Let’s Take All The Repeats For Berklee’s “Music Careers In Dollars and Cents”

Every now and then I’m fortunate enough to have someone point out a resource I missed when it was originally released. The most recent example is Berklee College of Music’s Music Careers In Dollars and Cents resource from 2016 that provides salary ranges for quite a few professions in the US music business.

Adaptistration People 033A big hat tip to pianist and composer Ryan Cohan for connecting me with this resource.

While the data is a few years old, it’s still a wonderfully valuable resource and the salary ranges are easy enough to adjust for time.

Right out of the gate, the resource includes a disclaimer I relate to: “Salaries for various positions can vary widely depending on such factors as level of expertise and geographic location. Not comprehensive.”

Nonetheless, I can confirm the figures are reliable ranges. For example, here’s how they present salary ranges for orchestral musicians:

Job Title

Orchestral Musician

Salary

Starting base: $28,000 – $143,000 Example: $36,594 – Alabama Symphony (starting) $132,028 – Boston Symphony Orchestra (starting)

Additional Info

Range is for a full-time orchestra with a season of approximately 40 weeks. Other per service orchestras and orchestras with shorter seasons would have a lower salary.

Granted, there’s plenty to quibble over when the term “full-time” is applied to professional orchestra musicians, but that’s small potatoes in the larger sense. For the record, when the report mentions orchestras with shorter seasons have lower salaries, replace “salaries” with “wages” and you’ll have a better sense of the difference since that figure goes as low as a several hundred dollars per year.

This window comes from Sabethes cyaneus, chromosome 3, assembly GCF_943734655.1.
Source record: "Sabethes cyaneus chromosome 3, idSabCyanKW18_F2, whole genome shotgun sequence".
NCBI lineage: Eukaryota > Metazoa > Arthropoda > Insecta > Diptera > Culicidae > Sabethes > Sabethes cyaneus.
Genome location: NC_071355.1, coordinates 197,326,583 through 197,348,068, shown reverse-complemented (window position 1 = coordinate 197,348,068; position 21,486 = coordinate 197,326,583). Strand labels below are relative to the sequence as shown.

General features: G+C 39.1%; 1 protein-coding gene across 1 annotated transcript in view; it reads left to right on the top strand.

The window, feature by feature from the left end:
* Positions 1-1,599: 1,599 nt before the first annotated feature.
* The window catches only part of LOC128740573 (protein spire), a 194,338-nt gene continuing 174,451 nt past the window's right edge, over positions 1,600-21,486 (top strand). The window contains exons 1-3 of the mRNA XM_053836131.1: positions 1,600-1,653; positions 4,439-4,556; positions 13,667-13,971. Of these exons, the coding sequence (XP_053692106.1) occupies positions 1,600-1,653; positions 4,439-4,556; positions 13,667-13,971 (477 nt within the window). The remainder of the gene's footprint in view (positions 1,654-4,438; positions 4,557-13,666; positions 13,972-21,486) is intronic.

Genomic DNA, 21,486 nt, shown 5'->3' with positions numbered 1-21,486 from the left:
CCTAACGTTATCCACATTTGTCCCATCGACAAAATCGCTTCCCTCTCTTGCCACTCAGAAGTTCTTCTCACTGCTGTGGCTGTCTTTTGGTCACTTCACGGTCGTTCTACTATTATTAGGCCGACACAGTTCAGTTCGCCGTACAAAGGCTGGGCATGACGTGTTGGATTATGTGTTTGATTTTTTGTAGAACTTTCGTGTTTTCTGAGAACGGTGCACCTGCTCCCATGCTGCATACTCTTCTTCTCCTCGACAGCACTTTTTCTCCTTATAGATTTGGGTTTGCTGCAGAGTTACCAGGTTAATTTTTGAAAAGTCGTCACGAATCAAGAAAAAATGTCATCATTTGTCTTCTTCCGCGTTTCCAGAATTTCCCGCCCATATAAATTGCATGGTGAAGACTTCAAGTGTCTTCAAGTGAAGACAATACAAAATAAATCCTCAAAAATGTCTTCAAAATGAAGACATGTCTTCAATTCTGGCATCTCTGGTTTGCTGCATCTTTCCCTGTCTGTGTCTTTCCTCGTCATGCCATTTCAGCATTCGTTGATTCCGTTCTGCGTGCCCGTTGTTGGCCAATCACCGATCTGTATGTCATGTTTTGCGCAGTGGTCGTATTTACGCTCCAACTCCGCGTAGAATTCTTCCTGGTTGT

Overall, the data is well organized, and the table-based layout provides just enough contextual information for most listings to make things relatable regardless if you’re neck deep in the field or a casual observer.

There’s plenty to appreciate with how broad of a net the report casts. For example, the section on music business includes salary range info for the following positions from the music products, publishing and concert industry sectors:

  • Instrument Repair Technician
  • Music Instrument and/or Accessories Distributor
  • Note Setter (go figure, I’ve always called that position a music transcriber)
  • Song Plugger
  • Copyright/Licensing Administrator

In addition to the salary ranges, you’ll find tips on how to negotiate a job offer and establishing pricing from the perspective of a someone seeking work in many of the music business sectors covered by the report.

Download the Report in PDF format from berklee.edu

About Drew McManus

"I hear that every time you show up to work with an orchestra, people get fired." Those were the first words out of an executive's mouth after her board chair introduced us. That executive is now a dear colleague and friend but the day that consulting contract began with her orchestra, she was convinced I was a hatchet-man brought in by the board to clean house.

I understand where the trepidation comes from as a great deal of my consulting and technology provider work for arts organizations involves due diligence, separating fact from fiction, interpreting spin, as well as performance review and oversight. So yes, sometimes that work results in one or two individuals "aggressively embracing career change" but far more often than not, it reinforces and clarifies exactly what works and why.

In short, it doesn't matter if you know where all the bodies are buried if you can't keep your own clients out of the ground, and I'm fortunate enough to say that for more than 15 years, I've done exactly that for groups of all budget size from Qatar to Kathmandu.

For fun, I write a daily blog about the orchestra business, provide a platform for arts insiders to speak their mind, keep track of what people in this business get paid, help write a satirical cartoon about orchestra life, hack the arts, and love a good coffee drink.

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